No defensive linemen in the NFL plays every snap or even close to it, whereas many cornerbacks, safeties, and linebackers do play 100% of the snaps on a weekly basis. Even the most heavily-worked defensive linemen in the league are resting for about one-fifth of the snaps or more. While a snap ratio of 70 to 80 percent may be relatively high for the position, it still includes plenty of rest. Great players don’t need to sit for half of the game to get adequate rest.

The philosophy of heavy rotation pertains to the non-star players. Your stars need to be playing as many reps as they can handle.

The Jets should not stick to the numbers that Ulbrich laid out

Setting a hard cap of 35 snaps per game for a defensive line that features three top-end players in Williams, Franklin-Myers, and Lawson is flat-out silly in my opinion. There is little clear-cut evidence that cutting a defensive lineman’s snaps makes them play better or keeps them healthier. Look no further than Williams, who played better on a larger workload in 2020 than he did on a smaller one in 2021.

Let your best guys play. Get as much talent on the field as possible.

The Jets can and should go bananas with their rotating of every other defensive lineman on the roster besides the aforementioned three stars. With a bevy of talented pass rushers both on the edge (Jermaine Johnson, Jacob Martin, Bryce Huff, Micheal Clemons, Vinny Curry) and on the interior (Sheldon Rankins, Solomon Thomas), they can give small dosages of snaps to a ton of different players, allowing each one of them to play with 110% energy every time they step on the field.

That’s all well and good, but the stars need to play, and they need to play a lot. All NFL defensive linemen do not have the same talent level. Decreasing a player’s snap count does not significantly increase their output. If that’s how things worked, then every team in the NFL would have 10 defensive linemen playing the same amount of snaps in every game.

Quinnen Williams, John Franklin-Myers, and Carl Lawson are too good to be playing less than 35 snaps per game. Ulbrich can rotate everyone else as much as he wants. But if he holds back his big three by regulating them to that overly strict limit, it will be a poor job of maximizing the team’s talent.

I fully understand what Ulbrich and the Jets are trying to do defensively and how they want to play the game. Regardless, this snap-count limit is too extreme and needs to be dialed back. Maybe Ulbrich just messed up his math on the podium and didn’t intend the extremity of what he said.

Hopefully, that’s the case; it’s great to have a steadfast approach and a clear vision, but it’s rarely good to stray too far toward one end of the spectrum. I’m starting to get the feeling that the Jets are going a little too radical with some of their defensive philosophies. More balance is needed.

The Jets are coming off a season in which they fielded the third-worst scoring defense in the history of their franchise (29.6 points allowed per game). Ulbrich has not earned the benefit of the doubt yet. It’s fair to be skeptical of this abnormally rotation-heavy ideology he has planned for his defensive line.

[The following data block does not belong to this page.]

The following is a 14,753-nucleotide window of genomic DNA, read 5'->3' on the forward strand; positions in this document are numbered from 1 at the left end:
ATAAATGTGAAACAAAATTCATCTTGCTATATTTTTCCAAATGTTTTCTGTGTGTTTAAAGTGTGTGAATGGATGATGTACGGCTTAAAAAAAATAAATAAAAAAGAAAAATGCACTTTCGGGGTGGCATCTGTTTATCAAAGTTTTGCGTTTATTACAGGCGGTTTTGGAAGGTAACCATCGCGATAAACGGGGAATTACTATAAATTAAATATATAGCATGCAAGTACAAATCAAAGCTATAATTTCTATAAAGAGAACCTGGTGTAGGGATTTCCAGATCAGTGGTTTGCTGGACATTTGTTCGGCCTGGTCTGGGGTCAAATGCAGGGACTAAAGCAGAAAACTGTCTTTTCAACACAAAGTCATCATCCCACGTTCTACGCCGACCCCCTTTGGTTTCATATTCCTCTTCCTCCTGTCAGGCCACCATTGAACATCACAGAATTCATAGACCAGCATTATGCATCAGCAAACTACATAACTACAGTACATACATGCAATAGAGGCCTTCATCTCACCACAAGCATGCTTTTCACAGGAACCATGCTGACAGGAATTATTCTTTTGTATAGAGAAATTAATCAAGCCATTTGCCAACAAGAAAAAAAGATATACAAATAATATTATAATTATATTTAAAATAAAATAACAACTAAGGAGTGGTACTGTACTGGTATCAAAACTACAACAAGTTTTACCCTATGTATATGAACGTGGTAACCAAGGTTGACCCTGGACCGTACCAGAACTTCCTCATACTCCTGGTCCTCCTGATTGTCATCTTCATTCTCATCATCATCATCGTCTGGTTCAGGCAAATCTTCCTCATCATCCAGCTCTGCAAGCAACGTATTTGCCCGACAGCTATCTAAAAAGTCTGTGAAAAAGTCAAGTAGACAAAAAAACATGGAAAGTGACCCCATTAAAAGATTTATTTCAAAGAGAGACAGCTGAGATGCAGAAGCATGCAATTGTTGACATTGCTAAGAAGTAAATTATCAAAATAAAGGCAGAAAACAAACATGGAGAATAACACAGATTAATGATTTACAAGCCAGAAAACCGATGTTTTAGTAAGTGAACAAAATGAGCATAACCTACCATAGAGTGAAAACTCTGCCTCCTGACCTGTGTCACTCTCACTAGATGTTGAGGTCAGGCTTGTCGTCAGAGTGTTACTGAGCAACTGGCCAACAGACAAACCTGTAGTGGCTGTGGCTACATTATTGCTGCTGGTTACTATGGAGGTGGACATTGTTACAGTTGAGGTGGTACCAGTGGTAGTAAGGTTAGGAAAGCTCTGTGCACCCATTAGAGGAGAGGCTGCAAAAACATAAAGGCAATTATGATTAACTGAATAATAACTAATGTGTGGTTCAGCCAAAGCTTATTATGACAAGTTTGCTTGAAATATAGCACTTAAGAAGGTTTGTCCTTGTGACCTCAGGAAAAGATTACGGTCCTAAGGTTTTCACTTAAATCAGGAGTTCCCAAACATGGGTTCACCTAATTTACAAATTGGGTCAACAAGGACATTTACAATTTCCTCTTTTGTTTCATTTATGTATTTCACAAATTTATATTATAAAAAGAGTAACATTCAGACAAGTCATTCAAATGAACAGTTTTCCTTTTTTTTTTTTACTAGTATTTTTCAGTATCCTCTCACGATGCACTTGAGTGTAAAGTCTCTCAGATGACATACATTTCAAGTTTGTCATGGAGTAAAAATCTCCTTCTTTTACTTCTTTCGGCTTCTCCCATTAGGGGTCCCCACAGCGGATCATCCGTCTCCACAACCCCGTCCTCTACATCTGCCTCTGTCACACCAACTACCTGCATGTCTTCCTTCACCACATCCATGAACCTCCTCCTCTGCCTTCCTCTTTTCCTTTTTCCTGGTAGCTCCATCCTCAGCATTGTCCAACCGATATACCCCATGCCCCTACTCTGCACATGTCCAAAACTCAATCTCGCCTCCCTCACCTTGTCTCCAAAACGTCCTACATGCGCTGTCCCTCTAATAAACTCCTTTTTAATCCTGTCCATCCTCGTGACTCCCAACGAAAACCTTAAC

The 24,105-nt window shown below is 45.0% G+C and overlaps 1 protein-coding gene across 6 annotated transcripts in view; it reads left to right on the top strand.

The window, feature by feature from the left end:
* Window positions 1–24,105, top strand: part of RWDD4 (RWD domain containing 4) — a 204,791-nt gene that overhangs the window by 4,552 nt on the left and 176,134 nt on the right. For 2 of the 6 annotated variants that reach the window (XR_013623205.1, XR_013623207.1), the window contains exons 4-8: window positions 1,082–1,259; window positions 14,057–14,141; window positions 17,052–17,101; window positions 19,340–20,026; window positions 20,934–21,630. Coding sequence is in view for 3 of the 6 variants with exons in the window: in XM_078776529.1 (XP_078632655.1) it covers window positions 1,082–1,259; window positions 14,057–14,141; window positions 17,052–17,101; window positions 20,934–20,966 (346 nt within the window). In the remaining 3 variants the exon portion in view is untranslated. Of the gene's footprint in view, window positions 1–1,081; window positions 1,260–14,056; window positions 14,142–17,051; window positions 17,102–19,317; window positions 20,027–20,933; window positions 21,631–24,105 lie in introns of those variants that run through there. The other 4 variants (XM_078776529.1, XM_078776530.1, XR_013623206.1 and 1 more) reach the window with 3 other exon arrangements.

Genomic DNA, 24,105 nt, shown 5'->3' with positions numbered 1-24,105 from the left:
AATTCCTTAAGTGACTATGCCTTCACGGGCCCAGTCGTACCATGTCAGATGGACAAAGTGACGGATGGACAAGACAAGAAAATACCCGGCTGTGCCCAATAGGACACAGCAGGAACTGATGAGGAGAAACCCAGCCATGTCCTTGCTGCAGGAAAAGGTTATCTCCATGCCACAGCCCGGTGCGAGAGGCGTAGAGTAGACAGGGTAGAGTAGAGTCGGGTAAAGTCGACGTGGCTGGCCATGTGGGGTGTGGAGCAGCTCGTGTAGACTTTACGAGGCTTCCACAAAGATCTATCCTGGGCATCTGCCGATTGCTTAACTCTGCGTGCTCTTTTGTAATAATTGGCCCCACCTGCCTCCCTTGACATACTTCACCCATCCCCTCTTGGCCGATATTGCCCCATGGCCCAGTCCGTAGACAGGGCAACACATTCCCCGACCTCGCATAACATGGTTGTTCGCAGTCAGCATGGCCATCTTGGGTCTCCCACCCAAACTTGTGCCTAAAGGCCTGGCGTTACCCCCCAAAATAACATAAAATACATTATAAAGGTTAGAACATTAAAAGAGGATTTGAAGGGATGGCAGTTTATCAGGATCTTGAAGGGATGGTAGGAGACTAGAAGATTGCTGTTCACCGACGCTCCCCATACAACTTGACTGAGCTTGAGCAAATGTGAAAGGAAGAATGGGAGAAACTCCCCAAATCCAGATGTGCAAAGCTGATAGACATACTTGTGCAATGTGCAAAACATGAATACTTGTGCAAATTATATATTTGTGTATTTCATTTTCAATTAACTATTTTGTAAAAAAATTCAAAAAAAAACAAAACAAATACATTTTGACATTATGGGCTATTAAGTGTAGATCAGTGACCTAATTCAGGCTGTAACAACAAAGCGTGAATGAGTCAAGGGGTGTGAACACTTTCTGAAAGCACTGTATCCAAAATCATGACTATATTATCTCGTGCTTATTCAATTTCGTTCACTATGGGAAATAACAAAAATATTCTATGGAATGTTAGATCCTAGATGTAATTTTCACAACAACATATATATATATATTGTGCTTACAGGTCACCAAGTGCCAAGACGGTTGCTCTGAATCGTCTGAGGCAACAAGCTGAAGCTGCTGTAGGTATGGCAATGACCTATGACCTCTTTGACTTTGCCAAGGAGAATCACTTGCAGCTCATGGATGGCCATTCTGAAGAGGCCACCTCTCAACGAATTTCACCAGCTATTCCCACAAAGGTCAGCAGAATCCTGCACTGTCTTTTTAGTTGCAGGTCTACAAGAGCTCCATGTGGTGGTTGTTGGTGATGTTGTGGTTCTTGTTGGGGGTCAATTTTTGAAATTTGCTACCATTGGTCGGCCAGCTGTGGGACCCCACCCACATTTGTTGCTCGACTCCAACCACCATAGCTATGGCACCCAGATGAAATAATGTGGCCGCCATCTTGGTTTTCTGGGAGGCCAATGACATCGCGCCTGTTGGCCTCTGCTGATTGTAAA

New York has three excellent defensive linemen who deserve the chance to maximize their talents. This snap-count restriction would limit not only the individual potential of those three players, but the potential of the entire defense.

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2 years ago

Thats not the main issue to me, what is this shit about Sauce has to earn his spot? Man listen, you don’t come out with giving Bryce Hall all the reps because you want to prove a fucking point! Sauce should be taking all the 1st team reps period!

Jonathan Richter
2 years ago

Only way this works is if the opposing offense goes 3 and out every time. Which would be awesome, but unlikely.

2 years ago

This article is perfect. Everything I have been debating about in our group chats. This is a horrible plan and not only it takes away from your strong players it also makes it difficult to keep or pay your players. There’s no reason why the Jers should have let Fatukasi walk. Him and Williams are living proof the more they play the better they are. There will be ca big issue when it’s time to pay Williams. You can’t pay him on 35 snaps.

2 years ago

Great article and information. Totally agree with the theory, let the big dogs play!
It would be interesting to know how often Aaron Donald is on the field.

verge tibbs
2 years ago

Yea they can execute this snap reduction plan just fine but they have to compromise, do it for the lesser talents. Q and JFM and whichever Edge guys step up the most, need to be out there most of the time, like you said. Keep everybody else subbing in and out, until or unless one of them looks to be catching fire. Last thing you want to do is dump a bucket of ice on a guy thats getting in a groove, getting to the qb.

I wanted to say i remember in past pressers Ulbrich saying he wouldnt give game plan info away for obvious strategic reasons. Maybe this is just a red herring? But it does line up with the direction last season was going and with the DL offseason moves. Sighs

2 years ago

Great read. I disagree on Lawson though. I think it will be wise to limit his snaps especially in the first half of the season. Highly doubt Q or JFM are less than 40% and probably closer to 45%

Jonathan Richter
2 years ago
Reply to  klecko73

Michael mentioned that he thought it was a good idea to ease Lawson back early in the season.

2 years ago

Great Article and it highlights why people being down on Q is wrong. I expected superstardom, but to act like many DT’s are better than him based on raw totals is silly. on a poer snap basis he is doing well.

Also the staff certainly needs to step back for this snap count ledge as soon as possible. It makes little sense and is the type pf stuff that will come back to bite us!

2 years ago

Interesting, flesh legs yes, but moderation in ALL things, including rest! Just extend This season!